When I first decided to attend a 12-step meeting I didn’t really have any desire to change. I had a lot of really bad habits that caused me a lot of trouble, but I was completely unaware that my drinking was the cause. I still believed that all the consequences to my behaviour was somehow somebody else’s fault.
The Journey to sobriety and recovery
The only real desire I had was to get everyone off my back and for people to give me a break. “I’m just having fun” is what I would always say.
As I was attending to try and prove a point to people, I was starting to see that alcohol really was a problem for me. But the thought of quitting drinking forever still seemed a bit too extreme. Maybe I can just learn to calm it down a little bit. That wasn’t on offer in the meetings I was attending. All or nothing. Back out on the lash or total abstinence.
I decided to give the teetotal method a go, how hard can it be? Well let me tell you, it’s a lot harder than I thought it would be. I worked with a mentor who showed me how to work through the 12-step program. And eventually the obsession to drink left me.
I initially thought that the definition of recovery was simply to not drink alcohol or use illegal drugs. This would seem like a logical thought process. Drugs and alcohol were destroying my life so if I’m not using them anymore then I’m ok, right?
Developing a positive mindset and attitude towards addiction and recovery
I’ve been sober for over 10 years now and in that time I’ve had many ups and downs. I’ve still caused problems and suffered consequences to my actions without picking up a drink or a drug.
Addiction isn’t so much about the substance we are using at the end of it. Its more to do with the behaviour we are portraying and why we are behaving that way.
There seems to be a big emphasis within the 12-step recovery model on not drinking, and for how long. Like somehow the number of days determines how good you are at recovery. This is an illusion fed to a newcomer to make them believe that the people who have been there longer are somehow better. I’ve come across people in the rooms of 12 step recovery meetings who are around 15 years without a drink. From the outside, looking in, this would seem to be amazing but this person in question was behaving full of ego. Using his sober time to place himself on a pedestal above the people with less sober time as him and then manipulating those people to do things to create situations that benefitted him. The newcomer hears how long this person has been sober and based on the big number they put blind faith into this person believing they have his best interests in mind.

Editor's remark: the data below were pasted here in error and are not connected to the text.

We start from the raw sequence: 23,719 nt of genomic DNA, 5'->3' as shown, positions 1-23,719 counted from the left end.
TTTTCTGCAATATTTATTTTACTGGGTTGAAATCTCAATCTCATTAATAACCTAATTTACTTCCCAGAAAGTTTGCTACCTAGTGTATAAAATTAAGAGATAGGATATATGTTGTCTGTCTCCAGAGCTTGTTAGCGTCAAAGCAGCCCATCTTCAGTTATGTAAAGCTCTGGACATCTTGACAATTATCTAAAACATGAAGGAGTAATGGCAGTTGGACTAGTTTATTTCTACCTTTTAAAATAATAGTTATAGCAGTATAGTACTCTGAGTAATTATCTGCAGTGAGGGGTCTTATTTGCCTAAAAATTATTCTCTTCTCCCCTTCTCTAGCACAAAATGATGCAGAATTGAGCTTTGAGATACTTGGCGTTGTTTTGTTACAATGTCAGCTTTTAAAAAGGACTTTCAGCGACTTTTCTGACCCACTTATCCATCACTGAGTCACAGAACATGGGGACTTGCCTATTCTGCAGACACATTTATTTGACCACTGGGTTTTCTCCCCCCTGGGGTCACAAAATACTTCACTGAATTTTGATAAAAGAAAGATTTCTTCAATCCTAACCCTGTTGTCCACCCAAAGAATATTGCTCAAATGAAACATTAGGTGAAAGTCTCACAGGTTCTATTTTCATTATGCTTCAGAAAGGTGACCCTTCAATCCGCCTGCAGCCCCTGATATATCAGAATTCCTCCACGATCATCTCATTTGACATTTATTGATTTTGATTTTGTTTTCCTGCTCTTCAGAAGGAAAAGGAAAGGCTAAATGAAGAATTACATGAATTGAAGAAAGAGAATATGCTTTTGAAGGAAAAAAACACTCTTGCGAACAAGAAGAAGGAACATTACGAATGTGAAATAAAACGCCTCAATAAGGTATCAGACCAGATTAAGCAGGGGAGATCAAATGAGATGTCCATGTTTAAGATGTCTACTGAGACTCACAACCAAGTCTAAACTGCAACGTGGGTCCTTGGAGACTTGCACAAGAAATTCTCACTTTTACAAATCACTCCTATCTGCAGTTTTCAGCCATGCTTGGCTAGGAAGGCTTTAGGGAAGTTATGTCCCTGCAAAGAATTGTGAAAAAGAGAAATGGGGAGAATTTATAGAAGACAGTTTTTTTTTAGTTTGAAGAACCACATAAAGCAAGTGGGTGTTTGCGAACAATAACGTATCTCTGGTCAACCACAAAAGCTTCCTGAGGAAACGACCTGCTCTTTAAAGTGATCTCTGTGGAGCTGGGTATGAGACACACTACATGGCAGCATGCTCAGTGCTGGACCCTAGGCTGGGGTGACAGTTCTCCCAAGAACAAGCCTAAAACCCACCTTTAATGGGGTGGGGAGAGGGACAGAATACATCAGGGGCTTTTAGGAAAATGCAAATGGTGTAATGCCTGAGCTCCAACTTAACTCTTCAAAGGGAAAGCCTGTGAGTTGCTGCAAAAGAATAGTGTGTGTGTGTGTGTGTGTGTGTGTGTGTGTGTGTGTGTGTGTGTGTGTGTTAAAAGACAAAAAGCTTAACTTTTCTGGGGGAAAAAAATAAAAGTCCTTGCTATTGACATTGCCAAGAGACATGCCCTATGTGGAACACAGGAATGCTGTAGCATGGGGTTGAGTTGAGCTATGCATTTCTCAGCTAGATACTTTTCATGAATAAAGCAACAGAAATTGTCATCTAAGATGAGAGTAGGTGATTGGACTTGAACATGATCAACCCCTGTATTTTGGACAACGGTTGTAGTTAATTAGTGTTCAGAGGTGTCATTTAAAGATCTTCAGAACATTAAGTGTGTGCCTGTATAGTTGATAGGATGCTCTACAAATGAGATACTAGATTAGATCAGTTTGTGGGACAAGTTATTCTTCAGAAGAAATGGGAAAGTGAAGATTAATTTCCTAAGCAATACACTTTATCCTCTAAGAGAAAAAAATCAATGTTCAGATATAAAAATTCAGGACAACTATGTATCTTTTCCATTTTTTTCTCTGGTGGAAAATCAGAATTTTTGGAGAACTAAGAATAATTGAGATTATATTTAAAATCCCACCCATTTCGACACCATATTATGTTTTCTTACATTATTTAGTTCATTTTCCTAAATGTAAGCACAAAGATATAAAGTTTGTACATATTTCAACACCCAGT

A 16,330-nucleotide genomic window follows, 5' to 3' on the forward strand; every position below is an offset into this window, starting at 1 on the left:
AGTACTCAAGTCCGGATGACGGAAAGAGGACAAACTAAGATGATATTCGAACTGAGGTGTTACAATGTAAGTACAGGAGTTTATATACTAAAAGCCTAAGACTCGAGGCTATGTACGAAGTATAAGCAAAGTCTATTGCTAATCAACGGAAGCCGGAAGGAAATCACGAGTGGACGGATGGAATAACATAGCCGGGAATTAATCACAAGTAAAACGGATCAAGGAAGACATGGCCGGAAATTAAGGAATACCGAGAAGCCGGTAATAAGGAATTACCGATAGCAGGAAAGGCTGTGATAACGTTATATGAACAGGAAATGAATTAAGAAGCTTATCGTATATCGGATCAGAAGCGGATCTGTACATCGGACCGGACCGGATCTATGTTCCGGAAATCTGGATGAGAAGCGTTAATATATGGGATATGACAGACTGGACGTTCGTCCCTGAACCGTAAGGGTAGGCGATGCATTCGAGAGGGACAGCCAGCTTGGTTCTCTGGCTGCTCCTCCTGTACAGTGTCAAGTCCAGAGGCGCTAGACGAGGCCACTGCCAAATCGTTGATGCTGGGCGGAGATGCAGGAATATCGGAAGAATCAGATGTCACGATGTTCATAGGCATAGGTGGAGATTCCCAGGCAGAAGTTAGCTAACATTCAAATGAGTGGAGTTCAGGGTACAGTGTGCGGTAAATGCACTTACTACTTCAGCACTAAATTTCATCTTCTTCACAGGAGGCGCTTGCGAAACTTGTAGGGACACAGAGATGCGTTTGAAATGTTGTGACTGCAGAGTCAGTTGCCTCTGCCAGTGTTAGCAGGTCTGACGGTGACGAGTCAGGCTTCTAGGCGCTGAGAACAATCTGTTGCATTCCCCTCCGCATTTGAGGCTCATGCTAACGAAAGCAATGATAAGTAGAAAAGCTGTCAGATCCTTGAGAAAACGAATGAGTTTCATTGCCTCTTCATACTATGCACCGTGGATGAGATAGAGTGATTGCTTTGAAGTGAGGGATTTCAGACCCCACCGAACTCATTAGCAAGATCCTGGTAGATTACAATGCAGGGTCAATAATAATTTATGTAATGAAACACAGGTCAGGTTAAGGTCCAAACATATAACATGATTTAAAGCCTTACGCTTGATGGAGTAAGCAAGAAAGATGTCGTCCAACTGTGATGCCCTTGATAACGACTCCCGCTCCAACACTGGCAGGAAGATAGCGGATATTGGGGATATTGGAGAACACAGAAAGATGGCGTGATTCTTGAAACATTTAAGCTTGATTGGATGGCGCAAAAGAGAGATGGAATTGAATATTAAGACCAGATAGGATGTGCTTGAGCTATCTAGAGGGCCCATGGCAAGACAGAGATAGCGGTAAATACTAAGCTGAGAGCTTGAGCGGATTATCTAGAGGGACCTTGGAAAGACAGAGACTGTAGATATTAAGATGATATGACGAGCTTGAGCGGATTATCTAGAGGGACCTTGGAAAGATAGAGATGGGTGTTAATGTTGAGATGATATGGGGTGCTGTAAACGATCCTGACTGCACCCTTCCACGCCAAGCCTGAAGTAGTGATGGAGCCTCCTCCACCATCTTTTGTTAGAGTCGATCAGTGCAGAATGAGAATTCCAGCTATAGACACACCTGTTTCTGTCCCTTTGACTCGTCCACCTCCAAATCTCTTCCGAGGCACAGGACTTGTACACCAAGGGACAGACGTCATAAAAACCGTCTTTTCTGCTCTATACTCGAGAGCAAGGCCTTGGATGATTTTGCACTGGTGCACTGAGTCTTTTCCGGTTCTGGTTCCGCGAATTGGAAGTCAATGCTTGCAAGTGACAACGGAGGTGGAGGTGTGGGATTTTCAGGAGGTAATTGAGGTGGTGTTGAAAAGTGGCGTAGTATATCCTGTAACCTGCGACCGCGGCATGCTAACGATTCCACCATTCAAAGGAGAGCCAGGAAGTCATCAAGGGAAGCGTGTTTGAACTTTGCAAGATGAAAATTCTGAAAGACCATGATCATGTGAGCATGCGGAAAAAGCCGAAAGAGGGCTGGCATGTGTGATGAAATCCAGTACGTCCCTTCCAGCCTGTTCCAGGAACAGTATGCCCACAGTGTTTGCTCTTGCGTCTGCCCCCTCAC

I had to step away from this form of recovery as I was seeing good people being damaged to the point of a relapse due to people hiding behind the number of years, they hadn’t had a drink. They hadn’t recovered and they were not acting sober.
It’s not that I don’t believe in this method of recovery. The mechanics of the process is perfect. What it does to free your mind of the damage you caused is amazing. I just don’t have much faith in some of the people who attend without behaving like they are a changed person.
Almost like they are now just addicted to the levels of trauma that walk through the door and the ability to use this to give themselves some sort of God complex.
This is just as bad behaviour as someone who is drinking. Probably worse, its classic predatory behaviour.
So the definition of recovery is not simply to put the drink down and not get drunk anymore. Complete recovery is much deeper than this. You have to challenge your behaviour and question your motives on a daily basis to make sure you are not doing things that will cause hurt and pain to anyone else. It’s a daily battle in the mind of the addict between good and evil. The bad habits of an addict go way beyond the use of drink and drugs. They can manifest in everything we think and do.
But if you know this, you can be aware of it, and keep fighting the good fight.
Learn more about my addiction and me here